Profits of most listed non-bank financial institutions (NBFIs) plummeted in the first nine months of 2019 as a result of panic stemming from the liquidation of the People’s Leasing and Financial Services (PLFS).
The trepidation prompted people to withdraw deposits from the NBFIs, leading to a drop in liquidity and lending in the sector.
The situation was exacerbated by the prevalence of a high amount of non-performing loans alongside high interest rates of banks.
The non-banks also suffered a blow from their capital market exposure as stocks have been on a downward curve for several months.
Dhaka Stock Exchange data shows a fall in earnings for 14 out of the 23 listed NBFIs while a rise for eight. PLFS did not publish its quarterly earnings as it is undergoing liquidation.
“PLFS liquidation made it difficult for the sector to attract depositors. Many depositors now want to withdraw their funds,” said Chowdhury Manzoor Liaquat, managing director of Union Capital.
On June 27, the finance ministry instructed the central bank to shutter the PLFS for its failure to improve its conditions, in a first for Bangladesh’s financial sector.
The government also announced that another four or five companies were being scrutinised for their lackluster performance and might face the same.
Liaquat said the recent liquidity crunch in the banking sector fuelled the rise of interest rates.
NBFIs provide long-term loans by borrowing from banks and taking deposits from people. With banks’ interest rates continuing to stay high despite the government’s endeavour to bring about a single digit, NBFIs found it tough to make profits, he said.
According to an analysis of EBL Securities, the amount of interest paid by NBFIs rose to Tk 4,671 crore in the nine months from Tk 4,152 crore in the same period a year ago.
During the period, Union Capital’s earnings per share stood at Tk 1.31 in the negative whereas it was Tk 0.10 in the positive a year ago. Midas Financing faced the same fate.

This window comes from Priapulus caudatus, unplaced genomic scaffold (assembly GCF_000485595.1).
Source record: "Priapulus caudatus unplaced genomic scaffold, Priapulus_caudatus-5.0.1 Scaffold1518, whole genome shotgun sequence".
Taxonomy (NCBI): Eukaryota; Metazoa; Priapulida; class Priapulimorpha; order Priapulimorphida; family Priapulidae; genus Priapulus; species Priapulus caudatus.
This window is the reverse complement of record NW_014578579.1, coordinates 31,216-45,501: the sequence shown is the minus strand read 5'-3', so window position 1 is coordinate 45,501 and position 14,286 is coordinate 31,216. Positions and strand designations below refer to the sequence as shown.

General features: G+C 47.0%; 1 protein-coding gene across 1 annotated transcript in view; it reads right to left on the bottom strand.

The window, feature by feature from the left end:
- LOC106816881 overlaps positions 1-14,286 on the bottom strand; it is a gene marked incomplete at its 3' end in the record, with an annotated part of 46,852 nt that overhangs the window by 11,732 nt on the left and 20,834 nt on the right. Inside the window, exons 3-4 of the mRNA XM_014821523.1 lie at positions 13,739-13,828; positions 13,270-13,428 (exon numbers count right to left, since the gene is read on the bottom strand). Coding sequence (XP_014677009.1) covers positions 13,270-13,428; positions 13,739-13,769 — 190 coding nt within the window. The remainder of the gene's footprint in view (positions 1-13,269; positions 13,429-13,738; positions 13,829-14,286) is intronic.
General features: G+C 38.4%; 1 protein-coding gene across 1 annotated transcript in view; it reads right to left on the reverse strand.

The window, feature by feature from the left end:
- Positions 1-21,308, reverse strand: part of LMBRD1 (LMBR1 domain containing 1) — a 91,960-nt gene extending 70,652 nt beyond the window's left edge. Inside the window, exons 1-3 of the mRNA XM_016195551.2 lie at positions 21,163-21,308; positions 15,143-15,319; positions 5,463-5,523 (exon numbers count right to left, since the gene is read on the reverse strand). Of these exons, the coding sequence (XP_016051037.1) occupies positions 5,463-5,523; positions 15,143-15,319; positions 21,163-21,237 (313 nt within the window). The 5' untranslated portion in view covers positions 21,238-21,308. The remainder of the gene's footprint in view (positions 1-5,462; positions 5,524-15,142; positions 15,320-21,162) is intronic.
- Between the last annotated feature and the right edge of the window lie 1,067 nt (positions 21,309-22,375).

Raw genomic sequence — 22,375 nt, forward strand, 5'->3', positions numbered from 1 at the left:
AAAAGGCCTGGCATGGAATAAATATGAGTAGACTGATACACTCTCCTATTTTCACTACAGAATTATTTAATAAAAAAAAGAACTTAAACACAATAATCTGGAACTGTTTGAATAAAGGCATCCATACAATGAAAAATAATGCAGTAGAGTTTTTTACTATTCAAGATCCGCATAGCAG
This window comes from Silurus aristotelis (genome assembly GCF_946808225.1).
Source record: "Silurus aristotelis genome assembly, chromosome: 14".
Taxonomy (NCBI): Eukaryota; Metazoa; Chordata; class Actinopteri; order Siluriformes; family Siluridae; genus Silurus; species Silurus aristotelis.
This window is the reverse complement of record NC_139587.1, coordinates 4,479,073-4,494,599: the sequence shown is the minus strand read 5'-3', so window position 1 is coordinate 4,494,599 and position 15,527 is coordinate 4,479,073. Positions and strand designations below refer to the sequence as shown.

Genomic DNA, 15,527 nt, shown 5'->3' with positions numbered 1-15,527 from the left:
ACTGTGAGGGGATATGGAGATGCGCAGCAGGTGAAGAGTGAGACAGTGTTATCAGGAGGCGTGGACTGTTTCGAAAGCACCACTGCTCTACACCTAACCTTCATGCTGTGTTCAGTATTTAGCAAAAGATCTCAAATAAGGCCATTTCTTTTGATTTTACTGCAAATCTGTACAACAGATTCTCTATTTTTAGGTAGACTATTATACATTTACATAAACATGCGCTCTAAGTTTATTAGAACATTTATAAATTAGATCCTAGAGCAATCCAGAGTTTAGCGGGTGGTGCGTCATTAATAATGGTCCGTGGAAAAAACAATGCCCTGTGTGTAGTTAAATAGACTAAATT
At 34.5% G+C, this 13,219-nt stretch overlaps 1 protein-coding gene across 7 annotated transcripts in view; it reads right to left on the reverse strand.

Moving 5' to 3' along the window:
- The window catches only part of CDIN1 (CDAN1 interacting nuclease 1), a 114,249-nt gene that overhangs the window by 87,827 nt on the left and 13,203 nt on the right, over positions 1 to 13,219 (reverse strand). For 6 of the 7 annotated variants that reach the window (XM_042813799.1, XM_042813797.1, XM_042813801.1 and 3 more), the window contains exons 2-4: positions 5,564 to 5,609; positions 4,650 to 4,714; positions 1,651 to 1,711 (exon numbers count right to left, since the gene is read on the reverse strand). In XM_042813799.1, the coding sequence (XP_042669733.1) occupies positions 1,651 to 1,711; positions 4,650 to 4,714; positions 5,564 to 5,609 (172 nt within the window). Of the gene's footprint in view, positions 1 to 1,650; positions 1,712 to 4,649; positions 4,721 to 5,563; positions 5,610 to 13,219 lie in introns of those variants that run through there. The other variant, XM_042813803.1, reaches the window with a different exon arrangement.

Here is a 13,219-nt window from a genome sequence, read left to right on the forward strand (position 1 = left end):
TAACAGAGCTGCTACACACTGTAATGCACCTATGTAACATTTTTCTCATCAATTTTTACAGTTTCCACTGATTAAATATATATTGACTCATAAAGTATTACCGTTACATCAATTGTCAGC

For Bangladesh Industrial Finance, Fareast Finance, First Finance and the Investment Corporation of Bangladesh, it was a piling up of previous year’s losses.
However, Bay Leasing and Investment and Prime Finance and Investment showcased a turnaround to log in profits. Iftekhar Ali Khan, the Bay’s managing director, also blamed the poor performance of the sector on panic-driven fund withdrawals.
As of September, the NBFIs’ deposits totalled Tk 50,139 crore, a reduction of 2.83 percent from a year ago.
Liquidation is not a common practice in Bangladesh and the announcement eroded people’s confidence, he said, adding that Bay made it through for its portfolio being smaller than the market average.
Khan recommends all NBFIs strengthen their portfolios by reducing dependence on the banking sector and intensifying marketing to regain people’s confidence.
A top official of an asset management company having a huge investment in the NBFIs’ stocks said the profit downturn was perpetuated by losses in their stockmarket investment as the DSE index had also fallen.
In the nine months, income from stock market investments declined to Tk 558 crore whereas it was Tk 793 crore in the past year.
The official said the NBFIs also had to keep a higher amount of provisioning due to high NPLs.
By mid-2019, defaulted loans in the NBFIs stood at Tk 8,068 crore whereas it was Tk 5,460 crore at 2018’s end.